Sunday, December 04, 2005

A Year at the No Fluff Round Table

The last No Fluff, Just Stuff show of the year just wrapped up a few weeks ago in Denver. My travel schedule has been pretty brutal lately (in fact, I spent the week between No Fluff Dallas and No Fluff Denver at another conference in San Francisco), so in a way I'm glad that my weekend travel is winding down for the year (just one more conference for the rest of the year, ApacheCon). I was surprised, though, at how much I dreaded the end of the show in Denver. I've made real friends with speakers on the tour this year, and the propect of not seeing any of them for 3 or 4 months affected me more than I thought it would. When you do a series like this, you end up taking for granted many of the less obvious features, like when you will see your friends again. Then, the series is over for the year, and there is no upcoming event.

This has been a great year for me at No Fluff. I ended up doing 14 shows this year, several more than I had planned, but I'm certainly glad I did. I've blogged about the extraordinary level of attendees before, and they help make the weekend fly by. But the other thing that drives me from my home for a dozen+ weekends a year is the chance to get to hang out with the other speakers.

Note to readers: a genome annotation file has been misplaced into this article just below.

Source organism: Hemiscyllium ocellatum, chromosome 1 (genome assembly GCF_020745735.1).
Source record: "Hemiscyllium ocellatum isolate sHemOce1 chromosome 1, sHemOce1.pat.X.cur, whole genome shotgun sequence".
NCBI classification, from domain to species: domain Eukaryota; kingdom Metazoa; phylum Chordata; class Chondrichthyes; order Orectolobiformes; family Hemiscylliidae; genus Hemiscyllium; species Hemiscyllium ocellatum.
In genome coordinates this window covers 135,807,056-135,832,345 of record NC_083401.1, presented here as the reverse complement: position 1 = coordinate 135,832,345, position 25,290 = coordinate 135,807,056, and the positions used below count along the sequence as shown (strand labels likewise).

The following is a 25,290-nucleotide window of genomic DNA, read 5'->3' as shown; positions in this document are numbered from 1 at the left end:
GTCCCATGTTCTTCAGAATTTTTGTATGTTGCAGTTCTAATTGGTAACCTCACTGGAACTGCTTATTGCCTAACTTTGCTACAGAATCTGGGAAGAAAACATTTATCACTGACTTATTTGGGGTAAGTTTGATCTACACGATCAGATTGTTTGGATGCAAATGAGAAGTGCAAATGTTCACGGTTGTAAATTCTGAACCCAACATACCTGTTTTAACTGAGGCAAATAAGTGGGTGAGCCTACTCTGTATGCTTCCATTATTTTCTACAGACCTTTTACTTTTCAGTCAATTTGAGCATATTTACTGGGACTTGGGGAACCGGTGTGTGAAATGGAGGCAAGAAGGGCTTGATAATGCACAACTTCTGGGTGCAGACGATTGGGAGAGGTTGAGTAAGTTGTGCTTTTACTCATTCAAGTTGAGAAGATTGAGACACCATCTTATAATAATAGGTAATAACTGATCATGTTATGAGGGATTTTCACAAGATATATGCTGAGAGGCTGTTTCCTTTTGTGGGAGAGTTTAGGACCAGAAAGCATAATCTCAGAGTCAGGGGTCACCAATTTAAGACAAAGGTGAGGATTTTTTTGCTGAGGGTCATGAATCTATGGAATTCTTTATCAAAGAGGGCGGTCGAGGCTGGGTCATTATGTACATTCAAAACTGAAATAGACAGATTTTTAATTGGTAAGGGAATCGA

Back in the 1920's, a group of writers, actors, and other artists started gathering a few times a week at the Algonquin hotel restaurant. This group included Dorothy Parker and Harpo Marx, among others (for a great movie that depicts this group and era, check out Mrs. Parker and the Vicious Circle). According to legend, the Algonquin Round table discussions were the wittiest in history because they had gathered the quickest wit in New York at that time, which was the best in the world. Here are a few samples:

Robert Sherwood, reviewing cowboy hero Tom Mix: "They say he rides as if he’s part of the horse, but they don’t say which part."

Dorothy Parker: "That woman speaks eighteen languages and can’t say ‘no’ in any of them."

George S. Kaufman: Once when asked by a press agent, "How do I get my leading lady’s name into your newspaper?" Kaufman replied, "Shoot her."

No Fluff has created a geek version of this same phenomenom: the speaker's dinner. On Saturday night, the speakers go somewhere and eat, and every one of those gatherings ends up being the most fascinating coversation you can imagine. All these brilliant guys, gathered to talk about what they've been thinking about all week that they can't discuss with their spouse. I've had more revelations over food during the last year than I probably had my entire life leading up to this year. So, while I'm glad to spend some time at home, I can't wait for the next gathering of the No Fluff Round Table next year -- I'm sure that we will all have several months worth of pent-up discussion just waiting.

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